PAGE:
Neither producers nor consumers fill that having so many car brands is hurting the market or disgusting consumers.

Now tell me please, what was your car analogy again?

Re:Good approach (1)

AncientPC (951874) | more than 7 years ago | (#19658275)

Lots of choices + large investment = lots of research (which most people don't want to do) and buyer's remorse. [wikipedia.org]

When there is a defacto choice it is easier to simply go with the industry standard, and that is Windows.

I'm not saying it's right or best for the school district, but administrators do it because it's easier.

I think you miss the point (1)

SplatMan_DK (1035528) | more than 7 years ago | (#19652709)

Diversity is not at all a bad thing. And I dont think anybody has said that either.

Also, diversity and "myriads of choices" is not per definition a function of "free software". Nor is the opposite.

But confusion, bad overview, high demands for planning and high demands for technical skills *IS* the result of too much diversity and an abundance of choices. This is true for any kind of software or product - free, open, closed and commercial.

While the power of Linux and FOSS in general is its diversity it is also its Achilles heel. It scares a lot of potential users away because the extreme freedom increases the demand for deep insight and technical skills.

The solution is to make "packages" that target a specific use. And that is in fact a very common Linux approach. There are distros dedicated to serve info-kiosks, firewalls, routers, Media computers, company network clients, etc.

Now, for the first time, someone has made a distro (or rather: an add-on for a distro) which specifically targets the needs for non-Linux-geeks in the education sector.

How on earth did you turn this debate into a "free vs. non-free operating system" topic??? :-)

Re:Good approach (1)

myowntrueself (607117) | more than 7 years ago | (#19656781)

I've read about 1,000 variations on this sentence over the past few years, and I haven't been able to puzzle it out. Maybe I'm dense, but I've never figured out why diversity is a problem that threatens to make all our heads asplode.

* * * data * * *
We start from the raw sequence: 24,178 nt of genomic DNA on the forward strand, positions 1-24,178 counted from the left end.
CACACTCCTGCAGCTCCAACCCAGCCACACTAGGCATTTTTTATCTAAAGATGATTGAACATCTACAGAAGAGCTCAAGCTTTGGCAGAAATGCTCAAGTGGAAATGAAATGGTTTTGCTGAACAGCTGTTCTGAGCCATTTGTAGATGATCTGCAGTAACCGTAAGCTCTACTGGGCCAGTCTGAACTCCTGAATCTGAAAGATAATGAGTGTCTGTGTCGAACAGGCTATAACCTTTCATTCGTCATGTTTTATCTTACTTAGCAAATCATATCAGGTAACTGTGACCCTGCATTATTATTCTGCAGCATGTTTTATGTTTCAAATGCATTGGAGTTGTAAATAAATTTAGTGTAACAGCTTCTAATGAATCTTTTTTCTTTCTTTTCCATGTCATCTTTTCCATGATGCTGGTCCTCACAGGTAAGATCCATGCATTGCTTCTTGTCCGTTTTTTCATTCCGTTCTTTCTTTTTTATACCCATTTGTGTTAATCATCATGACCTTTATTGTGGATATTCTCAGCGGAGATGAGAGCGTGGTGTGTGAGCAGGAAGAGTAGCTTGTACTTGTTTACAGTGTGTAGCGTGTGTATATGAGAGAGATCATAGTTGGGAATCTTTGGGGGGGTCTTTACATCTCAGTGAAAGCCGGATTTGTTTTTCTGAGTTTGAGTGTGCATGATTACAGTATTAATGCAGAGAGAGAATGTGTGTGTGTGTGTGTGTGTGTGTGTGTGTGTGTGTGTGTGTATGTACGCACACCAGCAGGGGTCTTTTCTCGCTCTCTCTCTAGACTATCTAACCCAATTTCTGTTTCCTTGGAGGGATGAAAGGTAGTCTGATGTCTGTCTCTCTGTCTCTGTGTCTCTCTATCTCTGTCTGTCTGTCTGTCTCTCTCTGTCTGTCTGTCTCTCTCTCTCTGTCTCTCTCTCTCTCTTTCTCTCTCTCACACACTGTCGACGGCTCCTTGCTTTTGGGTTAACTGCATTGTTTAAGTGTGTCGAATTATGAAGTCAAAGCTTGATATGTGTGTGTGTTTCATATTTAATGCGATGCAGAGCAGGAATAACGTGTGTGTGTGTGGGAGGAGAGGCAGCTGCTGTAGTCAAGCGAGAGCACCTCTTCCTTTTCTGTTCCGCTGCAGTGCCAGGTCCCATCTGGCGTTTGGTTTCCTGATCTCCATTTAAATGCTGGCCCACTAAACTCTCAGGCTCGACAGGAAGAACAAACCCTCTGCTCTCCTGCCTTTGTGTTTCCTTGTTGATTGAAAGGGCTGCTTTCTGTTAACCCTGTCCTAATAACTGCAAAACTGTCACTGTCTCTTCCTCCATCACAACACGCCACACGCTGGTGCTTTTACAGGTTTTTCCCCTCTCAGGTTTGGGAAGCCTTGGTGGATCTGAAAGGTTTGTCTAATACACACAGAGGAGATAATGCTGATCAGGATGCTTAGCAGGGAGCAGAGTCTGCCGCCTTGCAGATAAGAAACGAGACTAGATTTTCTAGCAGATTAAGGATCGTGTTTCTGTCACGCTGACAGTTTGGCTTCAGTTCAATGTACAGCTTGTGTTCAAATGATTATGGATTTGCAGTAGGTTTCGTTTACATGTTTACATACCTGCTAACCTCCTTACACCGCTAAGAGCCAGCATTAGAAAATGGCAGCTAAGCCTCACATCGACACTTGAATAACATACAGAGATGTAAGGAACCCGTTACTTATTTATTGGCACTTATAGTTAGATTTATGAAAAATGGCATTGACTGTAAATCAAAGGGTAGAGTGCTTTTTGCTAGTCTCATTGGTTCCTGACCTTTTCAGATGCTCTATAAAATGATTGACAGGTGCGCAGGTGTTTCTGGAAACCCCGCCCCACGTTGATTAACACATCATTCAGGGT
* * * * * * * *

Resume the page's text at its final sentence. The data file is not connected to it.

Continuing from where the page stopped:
Its the same effect that herd/flock/swarm/school behavior exploits; when a predator can't single out an individual from the group its pretty hard for them to select prey.

Heres an experiment you can try at home.

Try getting a cat and some small fluffy objects that the cat may like to play with.

Get the cat interested in playing with one of said fluffy objects so that you drop one in front of the cat and the cat goes for it.

Now, take that one fluffy object away and get the bag full of fluffy objects and drop the lot of them in front of the cat. Observe cats reaction. Unless one of the fluffy objects falls away from the others the cat will, typically, act confused and almost dazed.

That cat is someone trying to select a Linux distribution (the fluffy objects).

Re:Good approach (1)

rts008 (812749) | more than 7 years ago | (#19656903)

But don't complain if the cat,instead of acting confused, just jumps up and shreds your scrotum, pisses in your coffee, and shits on your pillow...just as an experiment to see if that confuses you.

Some cats, and some people are readily capable of thoughts/actions outside of herd mentality.

Re:Good approach (1)

myowntrueself (607117) | more than 7 years ago | (#19657261)

Some cats, and some people are readily capable of thoughts/actions outside of herd mentality.

I'm not accusing them of *herd* mentality.

I'm accusing them of *predator* mentality.

Re:Good approach (1)

rts008 (812749) | more than 7 years ago | (#19659141)

Be that as it may, you are attributing herd behavior to a predator (cat) that you are comparing to a nomadic omnivore (man).

Very few humans can be classed as predators now days based on behavior.

And yes, this is part of my college degree, and state certification as a Veterinary Technician.

Humans as predators have not been an issue in nature since cities were formed. (yes- a small, but insignificant % have been, and will always remain predators in the terms you want to compare us with cats.)

Now all we need is a similar add-on for SMBs (3, Insightful)

SplatMan_DK (1035528) | more than 7 years ago | (#19648657)